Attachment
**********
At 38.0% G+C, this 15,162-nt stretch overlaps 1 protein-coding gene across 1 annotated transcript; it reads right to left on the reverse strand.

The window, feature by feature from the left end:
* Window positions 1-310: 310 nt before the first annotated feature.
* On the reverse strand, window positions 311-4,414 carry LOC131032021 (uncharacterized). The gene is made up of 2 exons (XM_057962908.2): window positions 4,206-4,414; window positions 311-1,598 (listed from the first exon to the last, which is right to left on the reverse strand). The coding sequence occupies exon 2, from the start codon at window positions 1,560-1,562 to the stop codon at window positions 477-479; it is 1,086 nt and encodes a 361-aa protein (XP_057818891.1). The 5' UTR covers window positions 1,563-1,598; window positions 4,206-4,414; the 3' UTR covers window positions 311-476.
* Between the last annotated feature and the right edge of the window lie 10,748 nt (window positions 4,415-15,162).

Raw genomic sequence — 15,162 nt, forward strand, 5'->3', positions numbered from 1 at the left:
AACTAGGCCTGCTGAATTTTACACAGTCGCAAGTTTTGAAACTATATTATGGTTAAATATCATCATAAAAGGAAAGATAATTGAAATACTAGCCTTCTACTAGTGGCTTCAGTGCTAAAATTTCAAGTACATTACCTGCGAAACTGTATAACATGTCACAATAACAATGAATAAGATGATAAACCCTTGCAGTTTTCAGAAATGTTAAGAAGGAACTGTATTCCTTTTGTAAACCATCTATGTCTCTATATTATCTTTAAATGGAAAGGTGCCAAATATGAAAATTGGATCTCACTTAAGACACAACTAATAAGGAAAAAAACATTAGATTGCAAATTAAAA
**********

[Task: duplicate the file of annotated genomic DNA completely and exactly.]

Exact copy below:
At 38.0% G+C, this 15,162-nt stretch overlaps 1 protein-coding gene across 1 annotated transcript; it reads right to left on the reverse strand.

The window, feature by feature from the left end:
* Window positions 1-310: 310 nt before the first annotated feature.
* On the reverse strand, window positions 311-4,414 carry LOC131032021 (uncharacterized). The gene is made up of 2 exons (XM_057962908.2): window positions 4,206-4,414; window positions 311-1,598 (listed from the first exon to the last, which is right to left on the reverse strand). The coding sequence occupies exon 2, from the start codon at window positions 1,560-1,562 to the stop codon at window positions 477-479; it is 1,086 nt and encodes a 361-aa protein (XP_057818891.1). The 5' UTR covers window positions 1,563-1,598; window positions 4,206-4,414; the 3' UTR covers window positions 311-476.
* Between the last annotated feature and the right edge of the window lie 10,748 nt (window positions 4,415-15,162).

Raw genomic sequence — 15,162 nt, forward strand, 5'->3', positions numbered from 1 at the left:
AACTAGGCCTGCTGAATTTTACACAGTCGCAAGTTTTGAAACTATATTATGGTTAAATATCATCATAAAAGGAAAGATAATTGAAATACTAGCCTTCTACTAGTGGCTTCAGTGCTAAAATTTCAAGTACATTACCTGCGAAACTGTATAACATGTCACAATAACAATGAATAAGATGATAAACCCTTGCAGTTTTCAGAAATGTTAAGAAGGAACTGTATTCCTTTTGTAAACCATCTATGTCTCTATATTATCTTTAAATGGAAAGGTGCCAAATATGAAAATTGGATCTCACTTAAGACACAACTAATAAGGAAAAAAACATTAGATTGCAAATTAAAA